The National Advocate for People with Down Syndrome Since 1979

National Down Syndrome Society
666 Broadway, 8th Floor
New York New York 10012
800-221-4602
info@ndss.org 

The Use of Restraints, Aversive Interventions and Seclusion

Children with Down syndrome, like all children, can have challenging behaviors. This may be even more of an issue for a child with Down syndrome and another concurrent diagnosis, such as autism. These behaviors should be addressed with the same strategies that are effective for all children: positive behavioral supports. Strategies that would be considered inappropriate, unethical and even abusive when used with non-disabled children should not be condoned, nor considered "treatment" or part of a "behavior plan" if the child has a disability. Children with Down syndrome are at risk with respect to the use of restraints, aversive interventions and seclusion because they may be educated in segregated settings, including "alternative educational settings" under the discipline provisions of the Individuals with Disabilities Education Act, where these strategies are not held up to public scrutiny. In addition, children with Down syndrome may have communication difficulties that prevent them from reporting these abuses.

NDSS opposes the use of aversive interventions and seclusion under any circumstances. Aversive interventions include a broad spectrum of activities that range from clear physical and emotional abuse to more subtle forms of abuse (for example, purposely doing something to a child that he or she has an aversion to even though most children would not be upset by it). Activities that are oppressive, such as restrictions on freedoms that other children enjoy, also fall in this category.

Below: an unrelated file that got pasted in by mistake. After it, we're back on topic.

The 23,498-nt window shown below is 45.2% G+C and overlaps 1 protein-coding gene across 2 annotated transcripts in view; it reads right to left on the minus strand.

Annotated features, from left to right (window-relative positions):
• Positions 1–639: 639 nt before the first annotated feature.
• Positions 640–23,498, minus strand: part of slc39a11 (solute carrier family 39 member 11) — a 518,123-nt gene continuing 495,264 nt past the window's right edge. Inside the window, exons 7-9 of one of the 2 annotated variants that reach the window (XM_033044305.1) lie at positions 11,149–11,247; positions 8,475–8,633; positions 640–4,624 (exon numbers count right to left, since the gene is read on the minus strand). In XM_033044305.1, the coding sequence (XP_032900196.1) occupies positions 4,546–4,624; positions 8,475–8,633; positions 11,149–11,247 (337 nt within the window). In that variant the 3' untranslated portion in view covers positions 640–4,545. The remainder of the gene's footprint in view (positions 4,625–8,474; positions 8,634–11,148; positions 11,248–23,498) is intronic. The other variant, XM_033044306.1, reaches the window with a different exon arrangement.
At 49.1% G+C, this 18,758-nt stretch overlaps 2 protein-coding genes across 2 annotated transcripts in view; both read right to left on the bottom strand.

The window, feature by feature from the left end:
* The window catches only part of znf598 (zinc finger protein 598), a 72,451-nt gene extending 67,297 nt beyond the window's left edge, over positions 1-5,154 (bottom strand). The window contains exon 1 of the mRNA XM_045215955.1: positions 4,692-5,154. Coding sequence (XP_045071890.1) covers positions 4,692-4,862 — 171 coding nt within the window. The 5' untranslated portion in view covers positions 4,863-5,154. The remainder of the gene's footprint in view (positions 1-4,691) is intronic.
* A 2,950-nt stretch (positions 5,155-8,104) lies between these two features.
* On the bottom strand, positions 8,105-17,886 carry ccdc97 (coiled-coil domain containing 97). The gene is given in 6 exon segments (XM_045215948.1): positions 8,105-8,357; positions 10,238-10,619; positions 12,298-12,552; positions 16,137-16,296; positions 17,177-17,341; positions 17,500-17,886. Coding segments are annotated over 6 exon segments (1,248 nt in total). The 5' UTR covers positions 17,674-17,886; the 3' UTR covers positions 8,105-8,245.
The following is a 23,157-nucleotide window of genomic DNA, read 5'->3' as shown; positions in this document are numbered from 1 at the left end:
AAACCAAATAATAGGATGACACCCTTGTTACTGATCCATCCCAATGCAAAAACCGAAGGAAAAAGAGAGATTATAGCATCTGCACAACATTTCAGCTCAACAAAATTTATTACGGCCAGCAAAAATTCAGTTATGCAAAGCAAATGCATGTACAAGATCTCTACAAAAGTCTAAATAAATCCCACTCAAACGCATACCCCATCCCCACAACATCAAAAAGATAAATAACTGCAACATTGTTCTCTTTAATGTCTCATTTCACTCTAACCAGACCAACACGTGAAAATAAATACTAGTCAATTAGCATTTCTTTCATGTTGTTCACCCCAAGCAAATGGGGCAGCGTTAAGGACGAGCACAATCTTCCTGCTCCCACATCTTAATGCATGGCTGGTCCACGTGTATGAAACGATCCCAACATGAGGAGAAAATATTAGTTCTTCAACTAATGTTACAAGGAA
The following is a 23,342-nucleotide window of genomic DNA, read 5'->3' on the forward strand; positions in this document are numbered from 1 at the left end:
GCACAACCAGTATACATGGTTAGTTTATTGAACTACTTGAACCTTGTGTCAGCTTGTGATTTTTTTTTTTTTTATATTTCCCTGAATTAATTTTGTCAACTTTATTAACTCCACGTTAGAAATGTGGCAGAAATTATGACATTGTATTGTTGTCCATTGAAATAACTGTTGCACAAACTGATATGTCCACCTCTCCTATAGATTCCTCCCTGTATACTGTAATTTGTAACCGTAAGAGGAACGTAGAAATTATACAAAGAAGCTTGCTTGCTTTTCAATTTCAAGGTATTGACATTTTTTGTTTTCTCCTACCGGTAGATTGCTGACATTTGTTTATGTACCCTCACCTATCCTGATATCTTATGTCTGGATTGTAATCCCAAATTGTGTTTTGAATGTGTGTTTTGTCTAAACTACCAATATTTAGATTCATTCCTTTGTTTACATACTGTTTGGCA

Seclusion is often referred to as "time out" but seclusion is not the type of "time out" that parents frequently employ. Seclusion often involves placing a child alone in a separate area like a closet or a cage for extended periods of time. The child may even be locked into the "time-out" area.

NDSS opposes the use of any restraints except in emergency situations. An emergency is a crisis situation where restraint is the only recourse that will prevent serious bodily injury. It is unacceptable to allow "emergencies" to develop by the failure to use positive behavioral supports. These supports should be used to prevent a manageable situation from escalating into an emergency. Restraints should never be used on a child with a disability if they would not be used on a non-disabled child in the same situation.

NDSS opposes the use of "consent forms" to validate the use of restraints, aversive treatments or seclusion. Parents who sign these forms are often unable, due to lack of information, education or English proficiency, to provide informed consent. In addition, the natural tendency of parents to trust the professionals to whom they entrust their children creates tremendous pressure to agree to the strategies the professionals recommend.

NDSS is committed to eliminating the use of non-emergency restraints, aversive interventions and seclusion by taking the following steps:

  • Providing information to parents that will help them understand how to protect their children's rights.
  • Working to address the laws and regulations that permit, or do not prevent, these abuses.
  • Providing resources on positive behavioral supports.
  • Identifying examples of programs that successfully address behavioral issues without the use of non-emergency restraints, aversive treatments or seclusion.
  • Addressing the negative public attitudes towards individuals with disabilities, especially cognitive disabilities, which make it acceptable for them to be treated in ways that would not be acceptable for any other group of individuals.

NDSS is a member of the steering committee for the Alliance to Prevent Restraint, Aversive Interventions or Seclusion (APRAIS). This group believes all children should grow up free from the use of restraint, seclusion, and aversive practices to respond to or control their behavior, and from the fear that these practice will be used on themselves, their siblings or their friends. The work of APRAIS is critically important to the physical and psychological well-being of individuals with disabilities, including Down syndrome.

NDSS Resources:

  • Policy Restraints and Seclusion

External Resources:

  • Buddy Walk
  • NDSS Yourway
  • My Great Story